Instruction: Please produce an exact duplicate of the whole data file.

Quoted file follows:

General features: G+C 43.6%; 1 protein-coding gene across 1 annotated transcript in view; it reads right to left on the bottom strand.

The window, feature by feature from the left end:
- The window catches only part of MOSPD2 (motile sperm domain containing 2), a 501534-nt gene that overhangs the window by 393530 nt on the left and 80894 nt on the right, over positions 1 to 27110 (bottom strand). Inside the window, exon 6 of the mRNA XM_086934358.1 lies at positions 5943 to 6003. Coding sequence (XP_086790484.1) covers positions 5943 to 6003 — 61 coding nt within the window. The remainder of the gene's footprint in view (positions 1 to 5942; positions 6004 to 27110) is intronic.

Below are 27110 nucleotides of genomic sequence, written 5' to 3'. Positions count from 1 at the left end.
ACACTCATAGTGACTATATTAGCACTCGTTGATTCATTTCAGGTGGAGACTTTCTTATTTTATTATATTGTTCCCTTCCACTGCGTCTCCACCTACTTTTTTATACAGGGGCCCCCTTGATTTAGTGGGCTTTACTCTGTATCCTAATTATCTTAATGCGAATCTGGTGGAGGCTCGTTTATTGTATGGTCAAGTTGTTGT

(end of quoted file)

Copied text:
General features: G+C 43.6%; 1 protein-coding gene across 1 annotated transcript in view; it reads right to left on the bottom strand.

The window, feature by feature from the left end:
- The window catches only part of MOSPD2 (motile sperm domain containing 2), a 501534-nt gene that overhangs the window by 393530 nt on the left and 80894 nt on the right, over positions 1 to 27110 (bottom strand). Inside the window, exon 6 of the mRNA XM_086934358.1 lies at positions 5943 to 6003. Coding sequence (XP_086790484.1) covers positions 5943 to 6003 — 61 coding nt within the window. The remainder of the gene's footprint in view (positions 1 to 5942; positions 6004 to 27110) is intronic.

Below are 27110 nucleotides of genomic sequence, written 5' to 3'. Positions count from 1 at the left end.
ACACTCATAGTGACTATATTAGCACTCGTTGATTCATTTCAGGTGGAGACTTTCTTATTTTATTATATTGTTCCCTTCCACTGCGTCTCCACCTACTTTTTTATACAGGGGCCCCCTTGATTTAGTGGGCTTTACTCTGTATCCTAATTATCTTAATGCGAATCTGGTGGAGGCTCGTTTATTGTATGGTCAAGTTGTTGT